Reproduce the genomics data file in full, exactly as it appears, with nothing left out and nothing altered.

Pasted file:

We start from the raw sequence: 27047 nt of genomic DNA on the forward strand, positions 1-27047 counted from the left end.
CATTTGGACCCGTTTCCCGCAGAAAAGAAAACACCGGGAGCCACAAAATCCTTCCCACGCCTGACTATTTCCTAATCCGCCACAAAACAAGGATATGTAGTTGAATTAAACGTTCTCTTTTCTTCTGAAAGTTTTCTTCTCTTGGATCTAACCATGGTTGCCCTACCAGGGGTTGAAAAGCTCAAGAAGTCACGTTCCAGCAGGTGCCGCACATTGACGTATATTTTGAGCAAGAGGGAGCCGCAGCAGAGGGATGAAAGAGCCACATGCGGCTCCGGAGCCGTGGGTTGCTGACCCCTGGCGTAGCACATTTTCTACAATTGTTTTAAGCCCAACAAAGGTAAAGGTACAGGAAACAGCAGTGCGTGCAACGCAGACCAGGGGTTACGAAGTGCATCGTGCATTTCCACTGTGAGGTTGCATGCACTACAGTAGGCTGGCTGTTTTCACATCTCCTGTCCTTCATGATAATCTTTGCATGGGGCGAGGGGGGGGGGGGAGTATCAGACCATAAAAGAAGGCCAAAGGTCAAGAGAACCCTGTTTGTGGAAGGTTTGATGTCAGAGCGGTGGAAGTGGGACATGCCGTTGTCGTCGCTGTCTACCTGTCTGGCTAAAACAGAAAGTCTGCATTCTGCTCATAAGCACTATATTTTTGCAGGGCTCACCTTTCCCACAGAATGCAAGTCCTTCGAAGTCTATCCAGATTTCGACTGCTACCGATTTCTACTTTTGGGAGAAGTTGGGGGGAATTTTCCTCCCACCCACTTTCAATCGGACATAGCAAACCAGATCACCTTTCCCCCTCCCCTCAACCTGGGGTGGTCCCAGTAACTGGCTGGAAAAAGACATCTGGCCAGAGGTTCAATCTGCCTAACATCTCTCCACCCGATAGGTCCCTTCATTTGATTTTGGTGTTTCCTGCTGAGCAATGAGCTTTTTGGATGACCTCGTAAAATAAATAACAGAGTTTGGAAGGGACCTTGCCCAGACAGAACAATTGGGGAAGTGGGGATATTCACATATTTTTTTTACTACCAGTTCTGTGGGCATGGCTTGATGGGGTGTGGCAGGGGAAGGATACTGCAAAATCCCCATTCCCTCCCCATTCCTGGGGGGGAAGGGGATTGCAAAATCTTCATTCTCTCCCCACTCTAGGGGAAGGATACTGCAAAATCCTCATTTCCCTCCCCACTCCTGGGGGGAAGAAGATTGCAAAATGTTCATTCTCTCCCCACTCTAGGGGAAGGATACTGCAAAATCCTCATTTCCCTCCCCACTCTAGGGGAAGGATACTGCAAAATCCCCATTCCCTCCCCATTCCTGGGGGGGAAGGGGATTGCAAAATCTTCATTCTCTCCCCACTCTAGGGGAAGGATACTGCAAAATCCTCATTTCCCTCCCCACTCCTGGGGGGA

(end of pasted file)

We start from the raw sequence: 27047 nt of genomic DNA on the forward strand, positions 1-27047 counted from the left end.
CATTTGGACCCGTTTCCCGCAGAAAAGAAAACACCGGGAGCCACAAAATCCTTCCCACGCCTGACTATTTCCTAATCCGCCACAAAACAAGGATATGTAGTTGAATTAAACGTTCTCTTTTCTTCTGAAAGTTTTCTTCTCTTGGATCTAACCATGGTTGCCCTACCAGGGGTTGAAAAGCTCAAGAAGTCACGTTCCAGCAGGTGCCGCACATTGACGTATATTTTGAGCAAGAGGGAGCCGCAGCAGAGGGATGAAAGAGCCACATGCGGCTCCGGAGCCGTGGGTTGCTGACCCCTGGCGTAGCACATTTTCTACAATTGTTTTAAGCCCAACAAAGGTAAAGGTACAGGAAACAGCAGTGCGTGCAACGCAGACCAGGGGTTACGAAGTGCATCGTGCATTTCCACTGTGAGGTTGCATGCACTACAGTAGGCTGGCTGTTTTCACATCTCCTGTCCTTCATGATAATCTTTGCATGGGGCGAGGGGGGGGGGGGAGTATCAGACCATAAAAGAAGGCCAAAGGTCAAGAGAACCCTGTTTGTGGAAGGTTTGATGTCAGAGCGGTGGAAGTGGGACATGCCGTTGTCGTCGCTGTCTACCTGTCTGGCTAAAACAGAAAGTCTGCATTCTGCTCATAAGCACTATATTTTTGCAGGGCTCACCTTTCCCACAGAATGCAAGTCCTTCGAAGTCTATCCAGATTTCGACTGCTACCGATTTCTACTTTTGGGAGAAGTTGGGGGGAATTTTCCTCCCACCCACTTTCAATCGGACATAGCAAACCAGATCACCTTTCCCCCTCCCCTCAACCTGGGGTGGTCCCAGTAACTGGCTGGAAAAAGACATCTGGCCAGAGGTTCAATCTGCCTAACATCTCTCCACCCGATAGGTCCCTTCATTTGATTTTGGTGTTTCCTGCTGAGCAATGAGCTTTTTGGATGACCTCGTAAAATAAATAACAGAGTTTGGAAGGGACCTTGCCCAGACAGAACAATTGGGGAAGTGGGGATATTCACATATTTTTTTTACTACCAGTTCTGTGGGCATGGCTTGATGGGGTGTGGCAGGGGAAGGATACTGCAAAATCCCCATTCCCTCCCCATTCCTGGGGGGGAAGGGGATTGCAAAATCTTCATTCTCTCCCCACTCTAGGGGAAGGATACTGCAAAATCCTCATTTCCCTCCCCACTCCTGGGGGGAAGAAGATTGCAAAATGTTCATTCTCTCCCCACTCTAGGGGAAGGATACTGCAAAATCCTCATTTCCCTCCCCACTCTAGGGGAAGGATACTGCAAAATCCCCATTCCCTCCCCATTCCTGGGGGGGAAGGGGATTGCAAAATCTTCATTCTCTCCCCACTCTAGGGGAAGGATACTGCAAAATCCTCATTTCCCTCCCCACTCCTGGGGGGA